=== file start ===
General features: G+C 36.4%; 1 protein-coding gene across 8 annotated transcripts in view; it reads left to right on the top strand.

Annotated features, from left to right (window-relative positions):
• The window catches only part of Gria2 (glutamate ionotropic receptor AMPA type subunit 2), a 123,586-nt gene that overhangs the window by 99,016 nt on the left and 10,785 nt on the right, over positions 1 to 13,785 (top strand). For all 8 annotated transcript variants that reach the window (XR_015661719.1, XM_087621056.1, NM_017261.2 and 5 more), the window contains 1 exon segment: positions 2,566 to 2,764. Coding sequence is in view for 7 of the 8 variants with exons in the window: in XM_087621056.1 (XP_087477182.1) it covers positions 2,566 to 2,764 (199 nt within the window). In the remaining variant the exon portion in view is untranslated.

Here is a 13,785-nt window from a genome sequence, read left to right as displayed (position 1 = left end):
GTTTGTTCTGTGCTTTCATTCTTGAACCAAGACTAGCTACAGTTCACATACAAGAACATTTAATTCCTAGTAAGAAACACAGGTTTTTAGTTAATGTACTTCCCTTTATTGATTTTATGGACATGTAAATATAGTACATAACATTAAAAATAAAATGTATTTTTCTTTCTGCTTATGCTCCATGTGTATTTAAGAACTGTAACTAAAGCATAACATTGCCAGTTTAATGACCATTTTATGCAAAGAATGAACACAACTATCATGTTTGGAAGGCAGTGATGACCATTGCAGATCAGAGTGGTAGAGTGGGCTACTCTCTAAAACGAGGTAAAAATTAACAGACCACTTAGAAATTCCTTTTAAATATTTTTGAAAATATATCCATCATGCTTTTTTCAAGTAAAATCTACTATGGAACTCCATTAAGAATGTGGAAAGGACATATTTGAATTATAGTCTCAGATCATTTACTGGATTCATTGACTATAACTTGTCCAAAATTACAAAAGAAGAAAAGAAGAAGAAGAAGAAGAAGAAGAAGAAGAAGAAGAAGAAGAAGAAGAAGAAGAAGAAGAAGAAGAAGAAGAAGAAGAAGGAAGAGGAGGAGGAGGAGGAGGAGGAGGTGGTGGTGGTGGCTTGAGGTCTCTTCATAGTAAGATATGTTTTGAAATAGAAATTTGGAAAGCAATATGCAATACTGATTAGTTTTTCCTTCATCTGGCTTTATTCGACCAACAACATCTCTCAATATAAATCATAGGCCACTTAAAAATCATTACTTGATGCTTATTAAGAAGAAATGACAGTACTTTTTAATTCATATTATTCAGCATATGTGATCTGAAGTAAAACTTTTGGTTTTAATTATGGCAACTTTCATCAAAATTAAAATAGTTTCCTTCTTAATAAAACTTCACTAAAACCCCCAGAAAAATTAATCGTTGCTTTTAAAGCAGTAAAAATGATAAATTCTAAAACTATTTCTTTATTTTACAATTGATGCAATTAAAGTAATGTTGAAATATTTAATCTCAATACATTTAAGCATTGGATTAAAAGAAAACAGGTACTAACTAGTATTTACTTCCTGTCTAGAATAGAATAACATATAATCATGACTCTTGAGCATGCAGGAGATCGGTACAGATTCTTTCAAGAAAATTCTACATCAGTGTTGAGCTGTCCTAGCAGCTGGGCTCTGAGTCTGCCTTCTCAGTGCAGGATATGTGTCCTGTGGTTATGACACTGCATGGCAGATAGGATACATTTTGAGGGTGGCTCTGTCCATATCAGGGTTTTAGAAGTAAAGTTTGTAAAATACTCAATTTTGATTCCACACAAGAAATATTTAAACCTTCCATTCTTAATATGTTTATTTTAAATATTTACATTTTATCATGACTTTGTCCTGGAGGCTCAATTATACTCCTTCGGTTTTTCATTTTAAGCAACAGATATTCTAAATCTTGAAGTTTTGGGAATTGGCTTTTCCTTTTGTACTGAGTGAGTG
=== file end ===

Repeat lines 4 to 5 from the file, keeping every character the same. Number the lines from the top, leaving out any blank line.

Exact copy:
Here is a 13,785-nt window from a genome sequence, read left to right as displayed (position 1 = left end):
GTTTGTTCTGTGCTTTCATTCTTGAACCAAGACTAGCTACAGTTCACATACAAGAACATTTAATTCCTAGTAAGAAACACAGGTTTTTAGTTAATGTACTTCCCTTTATTGATTTTATGGACATGTAAATATAGTACATAACATTAAAAATAAAATGTATTTTTCTTTCTGCTTATGCTCCATGTGTATTTAAGAACTGTAACTAAAGCATAACATTGCCAGTTTAATGACCATTTTATGCAAAGAATGAACACAACTATCATGTTTGGAAGGCAGTGATGACCATTGCAGATCAGAGTGGTAGAGTGGGCTACTCTCTAAAACGAGGTAAAAATTAACAGACCACTTAGAAATTCCTTTTAAATATTTTTGAAAATATATCCATCATGCTTTTTTCAAGTAAAATCTACTATGGAACTCCATTAAGAATGTGGAAAGGACATATTTGAATTATAGTCTCAGATCATTTACTGGATTCATTGACTATAACTTGTCCAAAATTACAAAAGAAGAAAAGAAGAAGAAGAAGAAGAAGAAGAAGAAGAAGAAGAAGAAGAAGAAGAAGAAGAAGAAGAAGAAGAAGAAGAAGAAGAAGGAAGAGGAGGAGGAGGAGGAGGAGGAGGTGGTGGTGGTGGCTTGAGGTCTCTTCATAGTAAGATATGTTTTGAAATAGAAATTTGGAAAGCAATATGCAATACTGATTAGTTTTTCCTTCATCTGGCTTTATTCGACCAACAACATCTCTCAATATAAATCATAGGCCACTTAAAAATCATTACTTGATGCTTATTAAGAAGAAATGACAGTACTTTTTAATTCATATTATTCAGCATATGTGATCTGAAGTAAAACTTTTGGTTTTAATTATGGCAACTTTCATCAAAATTAAAATAGTTTCCTTCTTAATAAAACTTCACTAAAACCCCCAGAAAAATTAATCGTTGCTTTTAAAGCAGTAAAAATGATAAATTCTAAAACTATTTCTTTATTTTACAATTGATGCAATTAAAGTAATGTTGAAATATTTAATCTCAATACATTTAAGCATTGGATTAAAAGAAAACAGGTACTAACTAGTATTTACTTCCTGTCTAGAATAGAATAACATATAATCATGACTCTTGAGCATGCAGGAGATCGGTACAGATTCTTTCAAGAAAATTCTACATCAGTGTTGAGCTGTCCTAGCAGCTGGGCTCTGAGTCTGCCTTCTCAGTGCAGGATATGTGTCCTGTGGTTATGACACTGCATGGCAGATAGGATACATTTTGAGGGTGGCTCTGTCCATATCAGGGTTTTAGAAGTAAAGTTTGTAAAATACTCAATTTTGATTCCACACAAGAAATATTTAAACCTTCCATTCTTAATATGTTTATTTTAAATATTTACATTTTATCATGACTTTGTCCTGGAGGCTCAATTATACTCCTTCGGTTTTTCATTTTAAGCAACAGATATTCTAAATCTTGAAGTTTTGGGAATTGGCTTTTCCTTTTGTACTGAGTGAGTG